Fifty-five (72 percent) of the HIV-negative partners reported unprotected anal intercourse (UAI) with their partner. Among them, 48 (63 percent of the study group) reported insertive UAI—or being the top—while 32 (45 percent) reported receptive UAI (bottoming) without ejaculation and 19 (25 percent) reported receptive UAI with ejaculation. In other words, the HIV-negative partners were more likely to be the top during condomless anal sex.

Of the 61 HIV-negative men who thought their partner had an undetectable viral load, 49 (80 percent) had UAI in the previous three months. Of the 15 HIV-negative men who thought their partner had a detectable viral load or did not know his viral load, six (40 percent) had UAI in the previous three months.

Believing that a partner had a detectable viral load lowered the likelihood of UAI by 84 percent.

US: Bill to lift ban on HIV positive organ donation passes House committee

US: Bill to lift ban on HIV positive organ donation passes House committee

by for
18 July 2013, 12:21am
A bill which could eventually allow the donation of HIV positive organs to HIV positive recipients has passed the House after having passed the US Senate back in June.
The HIV Organ Policy Equity Act (HOPE), which is sponsored by both Democrats and Republicans would allow organs from HIV positive people to be donated to HIV positive recipients, and more so would allow researchers to study the safety of such practice.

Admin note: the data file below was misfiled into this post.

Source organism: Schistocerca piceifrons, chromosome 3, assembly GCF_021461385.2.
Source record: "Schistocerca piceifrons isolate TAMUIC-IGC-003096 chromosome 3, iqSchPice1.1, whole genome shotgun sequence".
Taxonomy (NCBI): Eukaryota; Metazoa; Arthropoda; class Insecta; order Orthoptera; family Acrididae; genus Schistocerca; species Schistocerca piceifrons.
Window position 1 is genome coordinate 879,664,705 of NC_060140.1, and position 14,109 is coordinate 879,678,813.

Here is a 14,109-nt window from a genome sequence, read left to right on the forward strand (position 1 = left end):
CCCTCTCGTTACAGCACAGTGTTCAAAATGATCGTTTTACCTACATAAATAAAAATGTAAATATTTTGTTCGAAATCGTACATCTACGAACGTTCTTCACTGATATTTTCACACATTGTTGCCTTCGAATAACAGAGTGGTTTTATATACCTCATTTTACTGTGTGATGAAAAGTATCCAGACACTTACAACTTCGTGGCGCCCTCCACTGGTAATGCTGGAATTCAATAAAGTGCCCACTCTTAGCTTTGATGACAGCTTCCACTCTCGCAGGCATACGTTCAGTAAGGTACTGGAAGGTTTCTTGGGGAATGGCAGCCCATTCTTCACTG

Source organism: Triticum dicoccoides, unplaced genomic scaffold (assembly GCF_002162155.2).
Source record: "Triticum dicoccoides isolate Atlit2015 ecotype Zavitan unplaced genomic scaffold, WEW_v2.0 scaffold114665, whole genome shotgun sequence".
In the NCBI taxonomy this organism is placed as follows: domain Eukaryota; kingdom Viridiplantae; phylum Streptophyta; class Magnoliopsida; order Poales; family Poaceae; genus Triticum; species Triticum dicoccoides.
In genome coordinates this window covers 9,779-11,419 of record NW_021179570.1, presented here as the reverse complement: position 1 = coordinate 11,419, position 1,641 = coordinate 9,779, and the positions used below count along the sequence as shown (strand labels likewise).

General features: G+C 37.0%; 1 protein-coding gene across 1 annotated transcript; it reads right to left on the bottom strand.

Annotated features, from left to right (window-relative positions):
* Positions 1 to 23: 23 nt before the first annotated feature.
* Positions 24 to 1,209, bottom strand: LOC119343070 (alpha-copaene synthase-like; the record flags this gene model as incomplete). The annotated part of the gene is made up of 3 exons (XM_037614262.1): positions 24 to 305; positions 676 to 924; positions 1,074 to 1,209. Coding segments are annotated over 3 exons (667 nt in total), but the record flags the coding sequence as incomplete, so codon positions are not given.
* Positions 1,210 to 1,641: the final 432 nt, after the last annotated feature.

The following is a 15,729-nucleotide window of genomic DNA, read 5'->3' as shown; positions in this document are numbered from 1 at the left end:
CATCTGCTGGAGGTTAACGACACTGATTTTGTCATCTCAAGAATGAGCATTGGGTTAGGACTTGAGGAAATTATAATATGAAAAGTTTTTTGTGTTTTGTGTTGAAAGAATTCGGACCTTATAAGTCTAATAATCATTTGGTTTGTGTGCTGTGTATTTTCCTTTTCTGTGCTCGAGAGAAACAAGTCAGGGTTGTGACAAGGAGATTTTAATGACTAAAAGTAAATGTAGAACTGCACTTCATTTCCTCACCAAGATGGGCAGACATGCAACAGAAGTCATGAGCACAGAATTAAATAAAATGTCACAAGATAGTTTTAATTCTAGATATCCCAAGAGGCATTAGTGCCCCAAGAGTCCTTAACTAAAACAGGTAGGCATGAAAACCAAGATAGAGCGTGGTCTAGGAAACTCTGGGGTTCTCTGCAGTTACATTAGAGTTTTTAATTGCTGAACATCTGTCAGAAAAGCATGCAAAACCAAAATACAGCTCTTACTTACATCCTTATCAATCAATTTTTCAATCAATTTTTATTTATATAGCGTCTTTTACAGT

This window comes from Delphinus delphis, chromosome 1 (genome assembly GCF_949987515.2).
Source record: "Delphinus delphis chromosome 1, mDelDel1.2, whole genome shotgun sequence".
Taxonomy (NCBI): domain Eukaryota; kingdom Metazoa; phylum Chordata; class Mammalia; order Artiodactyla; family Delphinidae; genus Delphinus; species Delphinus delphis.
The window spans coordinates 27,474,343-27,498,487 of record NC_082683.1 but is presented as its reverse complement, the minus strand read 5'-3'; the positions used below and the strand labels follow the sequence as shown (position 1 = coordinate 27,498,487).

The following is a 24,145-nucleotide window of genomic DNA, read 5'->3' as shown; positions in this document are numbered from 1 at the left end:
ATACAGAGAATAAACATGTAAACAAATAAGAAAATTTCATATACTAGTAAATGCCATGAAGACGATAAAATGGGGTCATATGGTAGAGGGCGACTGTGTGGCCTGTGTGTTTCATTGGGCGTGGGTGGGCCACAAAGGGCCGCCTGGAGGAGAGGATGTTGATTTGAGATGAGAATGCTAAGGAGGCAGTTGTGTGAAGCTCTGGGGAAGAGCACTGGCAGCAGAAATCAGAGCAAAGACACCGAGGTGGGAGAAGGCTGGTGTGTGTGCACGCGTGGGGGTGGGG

The Human Rights Campaign also commended the passage of the bill. Back in March, the HRC praised the passage of the bill in the Senate Committe, and in June it passed in the full Senate.

“The HOPE Act represents sound public health policy,” said HRC legislative director Allison Herwitt. “The action by the House Energy & Commerce Committee is a major step forward in removing an outdated barrier which impedes access to lifesaving transplants for persons living with HIV and AIDS.”
The bill was sponsored by Representative Lois Capps.

HIV-positive patients in the US have been lobbying for the right to receive HIV-infected transplant organs for some time. They argue that there are hundreds of HIV-infected organs available every year and that making the change would save lives and give more people the chance of a transplant.
There are more than 100,000 actively waiting for life-saving organs, and around 50,000 more are added annually, and lifting the ban could decrease waiting time for all.

Allowing organs from HIV positive donors to HIV positive recipients with liver or kidney failure could save up to 1,000 people each year.
The ban on HIV positive organ donation was put in place in 1988, and aruments for it being lifted come partly from the fact that the treatment of HIV and AIDS has advanced significantly since.
The Centers for Disease Control issued draft Public Health Service Guidelines in September 2011, recommending research in this area, but said that in the US, federal law blocks it from taking place.